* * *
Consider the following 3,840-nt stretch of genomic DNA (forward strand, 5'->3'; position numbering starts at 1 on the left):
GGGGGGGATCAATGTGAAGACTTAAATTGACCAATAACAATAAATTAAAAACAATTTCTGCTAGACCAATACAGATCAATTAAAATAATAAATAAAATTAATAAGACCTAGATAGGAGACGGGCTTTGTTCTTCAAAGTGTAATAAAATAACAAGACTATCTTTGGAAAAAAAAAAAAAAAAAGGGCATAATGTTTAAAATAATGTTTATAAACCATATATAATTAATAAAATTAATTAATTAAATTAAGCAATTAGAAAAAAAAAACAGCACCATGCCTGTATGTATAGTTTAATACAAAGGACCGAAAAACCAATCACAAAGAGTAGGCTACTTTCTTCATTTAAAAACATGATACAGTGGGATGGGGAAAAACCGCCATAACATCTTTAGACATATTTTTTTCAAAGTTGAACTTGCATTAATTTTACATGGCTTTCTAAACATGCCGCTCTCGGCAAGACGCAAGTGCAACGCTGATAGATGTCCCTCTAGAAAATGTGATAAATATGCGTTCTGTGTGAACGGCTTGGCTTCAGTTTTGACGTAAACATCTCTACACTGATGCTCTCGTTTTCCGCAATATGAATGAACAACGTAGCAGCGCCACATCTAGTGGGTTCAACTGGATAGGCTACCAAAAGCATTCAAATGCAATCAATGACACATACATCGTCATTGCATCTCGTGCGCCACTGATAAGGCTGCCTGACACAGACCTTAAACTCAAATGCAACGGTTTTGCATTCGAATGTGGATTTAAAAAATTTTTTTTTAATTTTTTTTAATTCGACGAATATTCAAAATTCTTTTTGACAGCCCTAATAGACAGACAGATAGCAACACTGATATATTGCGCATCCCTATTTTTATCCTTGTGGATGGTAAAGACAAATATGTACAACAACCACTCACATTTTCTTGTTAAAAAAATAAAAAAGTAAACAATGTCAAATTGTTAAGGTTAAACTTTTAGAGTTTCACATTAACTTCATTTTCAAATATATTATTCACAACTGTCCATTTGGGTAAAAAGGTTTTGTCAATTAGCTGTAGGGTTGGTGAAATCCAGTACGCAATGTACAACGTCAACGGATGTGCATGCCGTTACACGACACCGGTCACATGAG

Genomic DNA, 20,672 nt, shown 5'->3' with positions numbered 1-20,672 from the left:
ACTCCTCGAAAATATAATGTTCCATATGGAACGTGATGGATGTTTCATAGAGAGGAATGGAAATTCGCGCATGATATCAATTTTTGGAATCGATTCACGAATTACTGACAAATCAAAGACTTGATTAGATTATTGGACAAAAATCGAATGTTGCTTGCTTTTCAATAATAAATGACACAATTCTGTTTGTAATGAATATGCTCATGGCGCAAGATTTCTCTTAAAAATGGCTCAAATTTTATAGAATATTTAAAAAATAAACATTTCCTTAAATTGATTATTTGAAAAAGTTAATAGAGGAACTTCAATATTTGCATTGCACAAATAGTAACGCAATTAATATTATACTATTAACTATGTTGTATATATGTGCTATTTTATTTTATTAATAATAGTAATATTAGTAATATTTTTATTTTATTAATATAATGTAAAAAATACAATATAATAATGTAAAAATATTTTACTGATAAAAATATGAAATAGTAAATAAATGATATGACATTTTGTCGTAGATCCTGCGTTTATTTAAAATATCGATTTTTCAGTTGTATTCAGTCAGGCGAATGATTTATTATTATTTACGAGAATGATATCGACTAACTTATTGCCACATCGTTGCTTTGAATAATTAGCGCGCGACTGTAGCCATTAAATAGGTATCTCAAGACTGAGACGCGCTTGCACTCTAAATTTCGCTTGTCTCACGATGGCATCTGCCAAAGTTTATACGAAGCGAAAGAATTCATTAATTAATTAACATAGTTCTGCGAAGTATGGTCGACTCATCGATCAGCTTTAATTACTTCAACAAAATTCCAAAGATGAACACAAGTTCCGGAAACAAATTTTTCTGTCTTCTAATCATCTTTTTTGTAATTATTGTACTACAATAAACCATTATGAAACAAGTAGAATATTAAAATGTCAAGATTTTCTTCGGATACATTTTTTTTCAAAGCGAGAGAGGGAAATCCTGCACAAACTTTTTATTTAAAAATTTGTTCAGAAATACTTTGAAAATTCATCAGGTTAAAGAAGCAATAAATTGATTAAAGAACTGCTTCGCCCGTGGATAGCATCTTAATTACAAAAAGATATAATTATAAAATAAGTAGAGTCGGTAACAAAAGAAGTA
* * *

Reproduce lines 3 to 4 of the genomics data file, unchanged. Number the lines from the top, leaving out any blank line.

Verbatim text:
Genomic DNA, 20,672 nt, shown 5'->3' with positions numbered 1-20,672 from the left:
ACTCCTCGAAAATATAATGTTCCATATGGAACGTGATGGATGTTTCATAGAGAGGAATGGAAATTCGCGCATGATATCAATTTTTGGAATCGATTCACGAATTACTGACAAATCAAAGACTTGATTAGATTATTGGACAAAAATCGAATGTTGCTTGCTTTTCAATAATAAATGACACAATTCTGTTTGTAATGAATATGCTCATGGCGCAAGATTTCTCTTAAAAATGGCTCAAATTTTATAGAATATTTAAAAAATAAACATTTCCTTAAATTGATTATTTGAAAAAGTTAATAGAGGAACTTCAATATTTGCATTGCACAAATAGTAACGCAATTAATATTATACTATTAACTATGTTGTATATATGTGCTATTTTATTTTATTAATAATAGTAATATTAGTAATATTTTTATTTTATTAATATAATGTAAAAAATACAATATAATAATGTAAAAATATTTTACTGATAAAAATATGAAATAGTAAATAAATGATATGACATTTTGTCGTAGATCCTGCGTTTATTTAAAATATCGATTTTTCAGTTGTATTCAGTCAGGCGAATGATTTATTATTATTTACGAGAATGATATCGACTAACTTATTGCCACATCGTTGCTTTGAATAATTAGCGCGCGACTGTAGCCATTAAATAGGTATCTCAAGACTGAGACGCGCTTGCACTCTAAATTTCGCTTGTCTCACGATGGCATCTGCCAAAGTTTATACGAAGCGAAAGAATTCATTAATTAATTAACATAGTTCTGCGAAGTATGGTCGACTCATCGATCAGCTTTAATTACTTCAACAAAATTCCAAAGATGAACACAAGTTCCGGAAACAAATTTTTCTGTCTTCTAATCATCTTTTTTGTAATTATTGTACTACAATAAACCATTATGAAACAAGTAGAATATTAAAATGTCAAGATTTTCTTCGGATACATTTTTTTTCAAAGCGAGAGAGGGAAATCCTGCACAAACTTTTTATTTAAAAATTTGTTCAGAAATACTTTGAAAATTCATCAGGTTAAAGAAGCAATAAATTGATTAAAGAACTGCTTCGCCCGTGGATAGCATCTTAATTACAAAAAGATATAATTATAAAATAAGTAGAGTCGGTAACAAAAGAAGTA